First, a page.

|Application of Florel to petunias releases the plants’ lateral branches from apical dominance without removal or injury to the shoot apex.Greenhouse operators have access to an expanding number of plant growth regulators that can be profitably used to manipulate crop growth and development. Among the oldest of this group of products is Florel, which remains one of the most versatile growth regulators.
Much has been written about ethylene’s place in the commercial greenhouse. While most growers have learned that ethylene is the last hormone they want present in a postharvest setting because of its negative effects including hastening flower senescence, research has provided them with a very different understanding of ethylene’s role during plant production.
A subtle shift has taken place from describing Florel as a chemical pinching agent to a more accurate lateral branching agent. This change has been made because Florel does not kill the stem growing tip. Rather, it stimulates lateral branching below the tip resulting in the release from apical dominance.
The traditional practice of manual pinching also results in the development of lateral branches. However, a plant’s branching potential is limited because the shoot is not allowed to continue growing. Continued growth results in new nodes from which additional branching occurs.
When Florel is applied, because the growing tip continues to grow, additional nodes and subsequent branches develop resulting in more branching than hand pinching generates. This multiple branching is desirable for both vegetative stock plants, as well as for many finished crops.
As Florel applications increasingly replaced manual pinching for many crops, it began to be described as a chemical pinching agent. More accurately, it should be described as a branching stimulator.
Ethylene and plant breeding
Advances in plant breeding have made progress in the area of natural branching. Today’s new cultivars branch more freely than previous releases. As breeders focus on the selection criterion of free branching they are, in effect, selecting against apical dominance, one of ethylene’s effects on growth. This may cause some to wonder if breeders are also affecting other plant functions that this hormone influences during a plant’s life cycle.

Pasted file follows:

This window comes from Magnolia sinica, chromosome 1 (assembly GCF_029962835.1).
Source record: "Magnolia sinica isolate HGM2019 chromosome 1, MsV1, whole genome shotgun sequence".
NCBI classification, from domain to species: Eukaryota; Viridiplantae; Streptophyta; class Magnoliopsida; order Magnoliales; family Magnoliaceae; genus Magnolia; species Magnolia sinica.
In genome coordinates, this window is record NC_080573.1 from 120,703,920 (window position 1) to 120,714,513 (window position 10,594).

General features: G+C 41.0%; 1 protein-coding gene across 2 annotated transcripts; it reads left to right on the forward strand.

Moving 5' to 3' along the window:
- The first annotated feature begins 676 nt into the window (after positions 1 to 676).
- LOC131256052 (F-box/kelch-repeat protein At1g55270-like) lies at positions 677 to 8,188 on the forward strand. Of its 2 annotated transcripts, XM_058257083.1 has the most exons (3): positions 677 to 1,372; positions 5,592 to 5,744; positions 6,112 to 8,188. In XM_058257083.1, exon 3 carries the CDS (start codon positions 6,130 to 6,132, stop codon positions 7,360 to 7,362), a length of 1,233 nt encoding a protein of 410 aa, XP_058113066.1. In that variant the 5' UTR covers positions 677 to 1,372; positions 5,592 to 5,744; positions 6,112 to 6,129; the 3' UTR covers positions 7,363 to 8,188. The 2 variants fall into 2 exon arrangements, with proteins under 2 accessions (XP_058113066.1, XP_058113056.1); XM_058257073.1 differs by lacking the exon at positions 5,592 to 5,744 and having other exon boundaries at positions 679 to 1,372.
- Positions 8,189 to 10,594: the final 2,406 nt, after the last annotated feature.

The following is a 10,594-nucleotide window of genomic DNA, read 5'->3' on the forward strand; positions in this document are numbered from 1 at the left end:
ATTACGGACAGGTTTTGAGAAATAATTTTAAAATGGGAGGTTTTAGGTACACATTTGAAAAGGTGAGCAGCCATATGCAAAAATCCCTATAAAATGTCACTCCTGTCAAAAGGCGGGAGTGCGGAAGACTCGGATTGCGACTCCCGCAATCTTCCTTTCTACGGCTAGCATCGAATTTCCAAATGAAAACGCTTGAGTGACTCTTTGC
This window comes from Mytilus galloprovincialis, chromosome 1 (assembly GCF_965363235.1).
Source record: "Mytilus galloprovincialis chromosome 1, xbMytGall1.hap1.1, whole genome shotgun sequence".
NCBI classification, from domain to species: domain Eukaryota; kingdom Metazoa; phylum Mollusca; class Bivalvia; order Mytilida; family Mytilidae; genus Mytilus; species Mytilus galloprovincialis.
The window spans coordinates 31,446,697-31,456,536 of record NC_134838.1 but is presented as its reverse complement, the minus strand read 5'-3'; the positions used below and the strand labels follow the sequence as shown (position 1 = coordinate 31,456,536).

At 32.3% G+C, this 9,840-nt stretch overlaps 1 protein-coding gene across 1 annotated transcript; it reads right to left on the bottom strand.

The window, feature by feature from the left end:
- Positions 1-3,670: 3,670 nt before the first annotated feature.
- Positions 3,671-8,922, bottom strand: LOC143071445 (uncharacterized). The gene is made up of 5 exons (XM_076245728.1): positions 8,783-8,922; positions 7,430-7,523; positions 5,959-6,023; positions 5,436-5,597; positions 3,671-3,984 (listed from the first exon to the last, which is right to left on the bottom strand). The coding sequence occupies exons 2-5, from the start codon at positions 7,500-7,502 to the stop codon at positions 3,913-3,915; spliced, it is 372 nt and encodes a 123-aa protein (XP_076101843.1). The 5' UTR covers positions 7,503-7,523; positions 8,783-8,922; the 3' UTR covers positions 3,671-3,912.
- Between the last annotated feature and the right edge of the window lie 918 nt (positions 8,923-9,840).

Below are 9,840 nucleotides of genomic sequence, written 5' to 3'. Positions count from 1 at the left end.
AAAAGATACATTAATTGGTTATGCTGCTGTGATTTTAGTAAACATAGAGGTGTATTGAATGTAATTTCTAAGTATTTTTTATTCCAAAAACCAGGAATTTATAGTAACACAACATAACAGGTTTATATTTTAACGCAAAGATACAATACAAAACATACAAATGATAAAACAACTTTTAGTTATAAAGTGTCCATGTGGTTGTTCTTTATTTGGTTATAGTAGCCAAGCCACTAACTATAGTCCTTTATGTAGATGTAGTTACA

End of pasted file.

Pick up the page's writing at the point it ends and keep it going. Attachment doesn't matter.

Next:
Florel is also an inhibitor of internode elongation and inhibitor of flowering. It is among a select few products that has uses during every stage of production, including stock plant culture, cutting propagation, young plant development and finished crop growth.
Growth regulator vs. plant hormone
Most traditional growth regulators are not plant hormones but, instead, chemicals that have an effect on a plant’s naturally produced hormones. Growth regulator products that are designed to control excessive growth by inhibiting internode elongation usually work on the plant’s internally produced gibberellins. By either interfering with the chemical pathways that synthesize these hormones or by preventing gibberellins from carrying out their normal functions once they are synthesized, growth regulators control stem elongation which can result in higher quality plants and more profitable crops.
The most commonly used non-hormone based growth regulators are A-Rest, Cycocel, B-Nine, Bonzi and Sumagic. Recently, the active ingredients of Bonzi and Sumagic became off-patent chemicals which has resulted in the commercial release of several additional products.
Florel has been used for agricultural purposes for about 50 years. Its active ingredient, ethephon, is a molecule that releases ethylene under the right conditions. When a Florel foliar spray is applied, as ethephon penetrates into the plant’s leaf, stem and flower tissue the surrounding pH increases relative to that of the spray solution. This pH rise triggers the ethephon molecule to break apart, releasing ethylene inside the tissue. Application of Florel delivers a naturally-occurring, gaseous hormone into plants in controlled, liquid doses high enough to have beneficial effects yet low enough to avoid ethylene’s detrimental effects. Commonly applied concentrations of Florel range from 100-500 parts per million.
Fascination, a more recently available growth regulator, is a mixture of two plant hormones, cytokinin and gibberillin. Cytokinins are known to stimulate cell division and increase branching in plants. Gibberillins are used to stimulate cell elongation causing short plants to grow taller, faster. Gibberillins also are being used to expand poinsettia bracts. The combination of the two hormones in this product is yielding better results than using either hormone alone.
The five basic plant hormone groups are auxins, gibberillins, cytokins, ethylene and abscisic acid. Agronomists and horticulturists have made impressive progress in learning how to manipulate crop development through the use of these hormones to improve yields, quality and profit. Inside the plant, all five hormone groups are present simultaneously and are intimately associated with each other. I encourage growers to learn about these individual hormones, and how they affect plant growth and to keep up with the rapidly expanding knowledge base on them.
Future growth control products, like Fascination, will blend other hormones as their interactions are better understood. One such blend that I think would have much potential is gibberellin mixed with Florel. For stock plants and late season flower control of finished plants, Florel would control flowering and the gibberellin would overcome inhibition of internode elongation caused by the ethylene.
Peter Konjoian is president, Konjoian’s Floriculture Education Services Inc., (978) 683-0692; firstname.lastname@example.org.